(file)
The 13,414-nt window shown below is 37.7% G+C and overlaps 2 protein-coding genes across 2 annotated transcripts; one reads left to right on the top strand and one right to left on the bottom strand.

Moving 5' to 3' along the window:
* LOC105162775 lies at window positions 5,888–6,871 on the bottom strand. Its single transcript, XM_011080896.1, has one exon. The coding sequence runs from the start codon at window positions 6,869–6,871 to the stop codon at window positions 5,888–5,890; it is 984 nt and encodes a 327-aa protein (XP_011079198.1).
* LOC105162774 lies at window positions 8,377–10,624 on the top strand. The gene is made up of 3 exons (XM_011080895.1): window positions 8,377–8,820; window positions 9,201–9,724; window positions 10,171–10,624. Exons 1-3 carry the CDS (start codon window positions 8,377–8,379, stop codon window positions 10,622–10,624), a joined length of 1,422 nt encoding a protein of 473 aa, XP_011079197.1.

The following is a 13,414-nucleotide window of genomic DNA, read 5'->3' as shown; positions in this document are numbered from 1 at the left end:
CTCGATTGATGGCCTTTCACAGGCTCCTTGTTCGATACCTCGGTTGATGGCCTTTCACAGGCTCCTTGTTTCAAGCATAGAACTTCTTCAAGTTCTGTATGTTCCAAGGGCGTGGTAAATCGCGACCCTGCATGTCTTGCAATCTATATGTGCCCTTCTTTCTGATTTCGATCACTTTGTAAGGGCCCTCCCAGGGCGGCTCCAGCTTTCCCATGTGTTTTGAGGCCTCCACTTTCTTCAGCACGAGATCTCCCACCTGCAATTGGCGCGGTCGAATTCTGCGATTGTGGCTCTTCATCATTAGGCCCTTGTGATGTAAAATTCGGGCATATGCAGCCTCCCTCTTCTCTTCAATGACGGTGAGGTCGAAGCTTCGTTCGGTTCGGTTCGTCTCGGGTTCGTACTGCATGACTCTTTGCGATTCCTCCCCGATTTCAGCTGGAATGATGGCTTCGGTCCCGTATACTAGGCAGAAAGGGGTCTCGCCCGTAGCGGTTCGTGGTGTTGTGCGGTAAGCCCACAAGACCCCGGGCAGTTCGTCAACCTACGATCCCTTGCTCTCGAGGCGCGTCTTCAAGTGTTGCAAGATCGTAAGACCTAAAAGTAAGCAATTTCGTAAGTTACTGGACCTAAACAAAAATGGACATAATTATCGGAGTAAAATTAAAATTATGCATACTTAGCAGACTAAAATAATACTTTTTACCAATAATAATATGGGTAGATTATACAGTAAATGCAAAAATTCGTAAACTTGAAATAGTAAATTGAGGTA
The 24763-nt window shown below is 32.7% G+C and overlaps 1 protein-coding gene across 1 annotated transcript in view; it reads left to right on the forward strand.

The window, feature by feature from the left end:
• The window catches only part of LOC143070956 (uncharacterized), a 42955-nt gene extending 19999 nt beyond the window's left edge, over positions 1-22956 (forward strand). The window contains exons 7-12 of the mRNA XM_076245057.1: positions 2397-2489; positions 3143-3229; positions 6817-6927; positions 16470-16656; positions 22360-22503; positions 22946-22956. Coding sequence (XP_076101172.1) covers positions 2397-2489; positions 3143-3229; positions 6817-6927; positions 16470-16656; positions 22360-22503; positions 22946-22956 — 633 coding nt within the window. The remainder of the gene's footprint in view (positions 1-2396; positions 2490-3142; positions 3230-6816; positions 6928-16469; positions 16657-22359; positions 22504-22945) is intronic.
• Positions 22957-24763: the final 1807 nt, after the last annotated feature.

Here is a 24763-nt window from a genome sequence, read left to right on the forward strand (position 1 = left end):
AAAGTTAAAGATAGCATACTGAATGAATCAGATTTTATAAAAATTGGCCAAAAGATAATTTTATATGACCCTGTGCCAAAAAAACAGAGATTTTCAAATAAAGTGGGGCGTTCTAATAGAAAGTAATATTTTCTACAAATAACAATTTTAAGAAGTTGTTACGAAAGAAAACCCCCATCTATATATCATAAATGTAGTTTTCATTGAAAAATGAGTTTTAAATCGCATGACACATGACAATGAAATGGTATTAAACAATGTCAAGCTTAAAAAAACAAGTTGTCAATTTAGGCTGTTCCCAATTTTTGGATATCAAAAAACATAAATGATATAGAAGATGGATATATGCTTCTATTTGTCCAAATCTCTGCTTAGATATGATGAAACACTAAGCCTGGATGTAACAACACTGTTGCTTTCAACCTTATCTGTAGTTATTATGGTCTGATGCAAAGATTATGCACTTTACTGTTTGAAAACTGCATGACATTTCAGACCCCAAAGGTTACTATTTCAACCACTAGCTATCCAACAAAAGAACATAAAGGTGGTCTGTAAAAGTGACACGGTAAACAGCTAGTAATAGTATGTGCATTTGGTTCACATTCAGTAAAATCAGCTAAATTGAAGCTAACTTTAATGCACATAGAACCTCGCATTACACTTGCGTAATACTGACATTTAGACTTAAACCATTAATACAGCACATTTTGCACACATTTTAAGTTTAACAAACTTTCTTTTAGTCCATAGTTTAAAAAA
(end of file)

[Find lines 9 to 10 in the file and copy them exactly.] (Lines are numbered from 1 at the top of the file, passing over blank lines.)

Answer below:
• The window catches only part of LOC143070956 (uncharacterized), a 42955-nt gene extending 19999 nt beyond the window's left edge, over positions 1-22956 (forward strand). The window contains exons 7-12 of the mRNA XM_076245057.1: positions 2397-2489; positions 3143-3229; positions 6817-6927; positions 16470-16656; positions 22360-22503; positions 22946-22956. Coding sequence (XP_076101172.1) covers positions 2397-2489; positions 3143-3229; positions 6817-6927; positions 16470-16656; positions 22360-22503; positions 22946-22956 — 633 coding nt within the window. The remainder of the gene's footprint in view (positions 1-2396; positions 2490-3142; positions 3230-6816; positions 6928-16469; positions 16657-22359; positions 22504-22945) is intronic.
• Positions 22957-24763: the final 1807 nt, after the last annotated feature.